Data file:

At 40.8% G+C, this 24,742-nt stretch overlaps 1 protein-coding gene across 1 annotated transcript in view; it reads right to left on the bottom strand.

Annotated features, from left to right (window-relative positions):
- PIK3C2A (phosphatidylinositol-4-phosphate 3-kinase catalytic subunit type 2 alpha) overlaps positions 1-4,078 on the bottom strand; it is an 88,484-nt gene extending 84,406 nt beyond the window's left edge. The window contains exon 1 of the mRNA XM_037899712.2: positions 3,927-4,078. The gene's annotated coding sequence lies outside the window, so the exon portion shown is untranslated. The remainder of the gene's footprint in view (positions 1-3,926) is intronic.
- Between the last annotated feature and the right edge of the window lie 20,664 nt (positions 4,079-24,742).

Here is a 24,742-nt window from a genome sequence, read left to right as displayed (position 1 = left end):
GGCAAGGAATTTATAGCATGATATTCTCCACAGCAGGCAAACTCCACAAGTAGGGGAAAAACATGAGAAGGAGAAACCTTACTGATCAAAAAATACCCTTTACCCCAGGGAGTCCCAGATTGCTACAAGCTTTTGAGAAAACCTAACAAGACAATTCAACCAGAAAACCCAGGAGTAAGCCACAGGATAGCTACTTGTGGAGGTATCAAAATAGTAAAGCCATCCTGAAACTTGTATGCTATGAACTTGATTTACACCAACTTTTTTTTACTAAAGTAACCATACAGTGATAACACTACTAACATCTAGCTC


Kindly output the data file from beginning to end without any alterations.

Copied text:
At 40.8% G+C, this 24,742-nt stretch overlaps 1 protein-coding gene across 1 annotated transcript in view; it reads right to left on the bottom strand.

Annotated features, from left to right (window-relative positions):
- PIK3C2A (phosphatidylinositol-4-phosphate 3-kinase catalytic subunit type 2 alpha) overlaps positions 1-4,078 on the bottom strand; it is an 88,484-nt gene extending 84,406 nt beyond the window's left edge. The window contains exon 1 of the mRNA XM_037899712.2: positions 3,927-4,078. The gene's annotated coding sequence lies outside the window, so the exon portion shown is untranslated. The remainder of the gene's footprint in view (positions 1-3,926) is intronic.
- Between the last annotated feature and the right edge of the window lie 20,664 nt (positions 4,079-24,742).

Here is a 24,742-nt window from a genome sequence, read left to right as displayed (position 1 = left end):
GGCAAGGAATTTATAGCATGATATTCTCCACAGCAGGCAAACTCCACAAGTAGGGGAAAAACATGAGAAGGAGAAACCTTACTGATCAAAAAATACCCTTTACCCCAGGGAGTCCCAGATTGCTACAAGCTTTTGAGAAAACCTAACAAGACAATTCAACCAGAAAACCCAGGAGTAAGCCACAGGATAGCTACTTGTGGAGGTATCAAAATAGTAAAGCCATCCTGAAACTTGTATGCTATGAACTTGATTTACACCAACTTTTTTTTACTAAAGTAACCATACAGTGATAACACTACTAACATCTAGCTC